It seems impossible to make a best of list for the year that was, so why not a worst of. I mean just because a movie is good isn’t good enough for it to make it to a best of list. It must have elements that make it beyond good—qualities like technique, narration, experimentation and form when it can lack technology, plot, story and content. By that yardstick, it’s only possible for me to make a best of list of five. How uninteresting would that be? Likewise, just because a movie is bad isn’t good enough for it to make it to a worst of list. My idea of bad movie, or cinema, isn’t a C movie or a Z movie, it’s not a gross-out movie or YA fantasy adaptation, not even a mass-ala movie. (Why pick one from the basket of rotten apples and call it bad.) It’s an A, or B, movie embraced by the people/fans and/or by the critics that makes you wonder why this, how on planet crap, and what the, so be not surprised at my omission of the likes of Atlas Shrugged II, Hunger Games, Mugamoodi, Thuppaki, or Taken II. I’ve either never viewed those or while viewing I’ve had the thought I knew it running in my head over and over.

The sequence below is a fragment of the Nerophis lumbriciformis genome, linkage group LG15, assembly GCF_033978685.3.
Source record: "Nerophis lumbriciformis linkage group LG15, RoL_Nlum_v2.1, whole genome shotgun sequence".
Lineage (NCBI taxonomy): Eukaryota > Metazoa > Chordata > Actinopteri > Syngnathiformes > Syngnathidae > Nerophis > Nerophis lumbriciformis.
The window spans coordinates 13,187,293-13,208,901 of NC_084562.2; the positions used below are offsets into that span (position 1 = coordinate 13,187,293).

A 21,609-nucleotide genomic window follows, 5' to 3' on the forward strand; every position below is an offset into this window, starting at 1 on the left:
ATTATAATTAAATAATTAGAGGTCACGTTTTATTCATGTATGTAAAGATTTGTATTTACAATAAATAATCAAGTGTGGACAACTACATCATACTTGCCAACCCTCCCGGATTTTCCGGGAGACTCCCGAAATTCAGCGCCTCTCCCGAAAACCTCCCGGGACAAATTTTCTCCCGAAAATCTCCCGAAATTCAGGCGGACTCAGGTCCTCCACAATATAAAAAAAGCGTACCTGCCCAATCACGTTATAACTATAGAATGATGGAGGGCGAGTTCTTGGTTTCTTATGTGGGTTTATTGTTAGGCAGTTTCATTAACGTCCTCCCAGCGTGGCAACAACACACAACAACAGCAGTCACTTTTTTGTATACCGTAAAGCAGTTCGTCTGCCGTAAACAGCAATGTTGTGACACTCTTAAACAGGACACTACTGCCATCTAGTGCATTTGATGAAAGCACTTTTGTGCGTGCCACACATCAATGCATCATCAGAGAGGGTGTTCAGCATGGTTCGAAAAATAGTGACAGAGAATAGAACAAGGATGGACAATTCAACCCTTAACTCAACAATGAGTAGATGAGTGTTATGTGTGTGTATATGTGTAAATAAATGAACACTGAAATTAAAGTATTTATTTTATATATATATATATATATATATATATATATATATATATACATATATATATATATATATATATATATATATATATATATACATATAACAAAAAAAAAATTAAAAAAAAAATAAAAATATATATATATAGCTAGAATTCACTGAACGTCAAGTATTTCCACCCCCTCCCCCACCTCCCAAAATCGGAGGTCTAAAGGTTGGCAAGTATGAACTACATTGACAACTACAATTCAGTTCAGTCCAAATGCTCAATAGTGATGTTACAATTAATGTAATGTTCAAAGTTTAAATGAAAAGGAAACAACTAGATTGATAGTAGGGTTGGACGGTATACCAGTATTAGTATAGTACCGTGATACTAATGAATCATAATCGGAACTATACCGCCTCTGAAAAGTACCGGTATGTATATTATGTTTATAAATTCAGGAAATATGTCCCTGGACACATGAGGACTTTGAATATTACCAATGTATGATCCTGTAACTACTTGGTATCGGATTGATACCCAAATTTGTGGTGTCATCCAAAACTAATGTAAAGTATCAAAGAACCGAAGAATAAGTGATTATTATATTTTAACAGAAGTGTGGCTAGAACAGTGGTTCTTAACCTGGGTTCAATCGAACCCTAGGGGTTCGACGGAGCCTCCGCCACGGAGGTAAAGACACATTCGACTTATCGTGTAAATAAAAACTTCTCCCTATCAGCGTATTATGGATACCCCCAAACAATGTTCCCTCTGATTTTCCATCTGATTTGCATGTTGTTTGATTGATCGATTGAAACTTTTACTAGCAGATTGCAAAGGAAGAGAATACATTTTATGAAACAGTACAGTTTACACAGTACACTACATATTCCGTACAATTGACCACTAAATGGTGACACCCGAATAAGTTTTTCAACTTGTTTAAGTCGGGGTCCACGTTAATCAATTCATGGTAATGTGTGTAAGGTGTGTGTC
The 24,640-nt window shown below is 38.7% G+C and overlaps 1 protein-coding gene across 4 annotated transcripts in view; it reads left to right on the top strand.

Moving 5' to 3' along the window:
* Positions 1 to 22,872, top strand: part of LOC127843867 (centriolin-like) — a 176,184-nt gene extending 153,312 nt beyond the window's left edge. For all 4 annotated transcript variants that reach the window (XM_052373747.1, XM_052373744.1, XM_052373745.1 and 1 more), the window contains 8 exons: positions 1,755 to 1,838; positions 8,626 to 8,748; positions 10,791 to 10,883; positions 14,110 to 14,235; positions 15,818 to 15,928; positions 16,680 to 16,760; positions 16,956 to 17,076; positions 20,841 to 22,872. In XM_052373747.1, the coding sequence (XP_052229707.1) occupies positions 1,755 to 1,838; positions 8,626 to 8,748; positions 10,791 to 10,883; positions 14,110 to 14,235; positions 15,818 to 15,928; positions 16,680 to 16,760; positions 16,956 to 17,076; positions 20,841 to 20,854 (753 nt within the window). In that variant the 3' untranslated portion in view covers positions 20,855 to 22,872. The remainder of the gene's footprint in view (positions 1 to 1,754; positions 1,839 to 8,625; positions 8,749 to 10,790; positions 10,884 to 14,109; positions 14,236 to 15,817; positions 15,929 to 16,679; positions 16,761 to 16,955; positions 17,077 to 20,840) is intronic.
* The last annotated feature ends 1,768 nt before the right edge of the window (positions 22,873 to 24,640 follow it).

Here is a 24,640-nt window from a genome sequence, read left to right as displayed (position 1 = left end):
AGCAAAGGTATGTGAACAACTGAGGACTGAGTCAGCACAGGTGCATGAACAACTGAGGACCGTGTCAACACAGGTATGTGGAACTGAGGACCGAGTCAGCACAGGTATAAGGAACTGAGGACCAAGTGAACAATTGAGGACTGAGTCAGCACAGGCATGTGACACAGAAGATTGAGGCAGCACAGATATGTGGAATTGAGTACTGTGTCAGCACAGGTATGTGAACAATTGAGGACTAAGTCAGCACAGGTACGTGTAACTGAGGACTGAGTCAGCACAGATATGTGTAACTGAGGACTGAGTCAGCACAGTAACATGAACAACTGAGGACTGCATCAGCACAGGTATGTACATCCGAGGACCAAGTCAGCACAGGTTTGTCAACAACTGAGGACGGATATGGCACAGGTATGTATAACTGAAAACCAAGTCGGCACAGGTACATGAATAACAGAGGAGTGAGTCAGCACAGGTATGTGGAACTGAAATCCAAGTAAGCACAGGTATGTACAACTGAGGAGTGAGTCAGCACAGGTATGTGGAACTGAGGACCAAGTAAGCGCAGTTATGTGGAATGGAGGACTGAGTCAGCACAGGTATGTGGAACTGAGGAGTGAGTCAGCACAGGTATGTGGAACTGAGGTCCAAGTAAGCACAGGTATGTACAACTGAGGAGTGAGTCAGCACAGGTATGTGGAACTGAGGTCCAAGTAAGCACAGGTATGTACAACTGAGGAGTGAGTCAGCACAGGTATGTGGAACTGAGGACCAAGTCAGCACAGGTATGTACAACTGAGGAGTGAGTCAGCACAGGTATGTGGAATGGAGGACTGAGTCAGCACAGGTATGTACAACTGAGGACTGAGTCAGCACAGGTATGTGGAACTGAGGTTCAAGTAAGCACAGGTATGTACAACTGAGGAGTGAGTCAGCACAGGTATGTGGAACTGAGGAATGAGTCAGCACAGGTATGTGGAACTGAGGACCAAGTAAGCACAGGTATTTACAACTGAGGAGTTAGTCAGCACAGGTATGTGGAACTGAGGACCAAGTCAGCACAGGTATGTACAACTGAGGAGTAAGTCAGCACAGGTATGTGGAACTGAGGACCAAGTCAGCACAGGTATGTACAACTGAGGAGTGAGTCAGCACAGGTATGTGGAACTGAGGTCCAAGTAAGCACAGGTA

Jhilmil is pretending to be autistic, was a doubt I had. It followed that she inherited the old man’s fortune and I was proven right. Then I kept waiting for moments where she’d struggle to get out of her autistic character but couldn’t, and those never came. (Ileana as a star must be appreciated for not utilizing special aids/effects such as inflated bras or backsides. Seriously. She sets an example.) Barfi’s stunts seemed creative and along the way I thought I’ve seen this somewhere, then after a while I’ve seen that too. It turned out he was only pretending to be artistic.
Why make a movie just for the message? Cinema, and a good movie, wouldn’t spell out the message even when the message is honorable. A movie which is mainstream always means business. The corollary is that the audience must be entertained. How can the Maoist struggle be entertainment? What is the point of commercializing ongoing real life battles? Why not make a well-informed documentary instead. All aside, Chakravyuh is full of devices that make a typical Bollywood hackwork—flat characters (with Rhea padded left and right that is), convenient plotting and whatnot.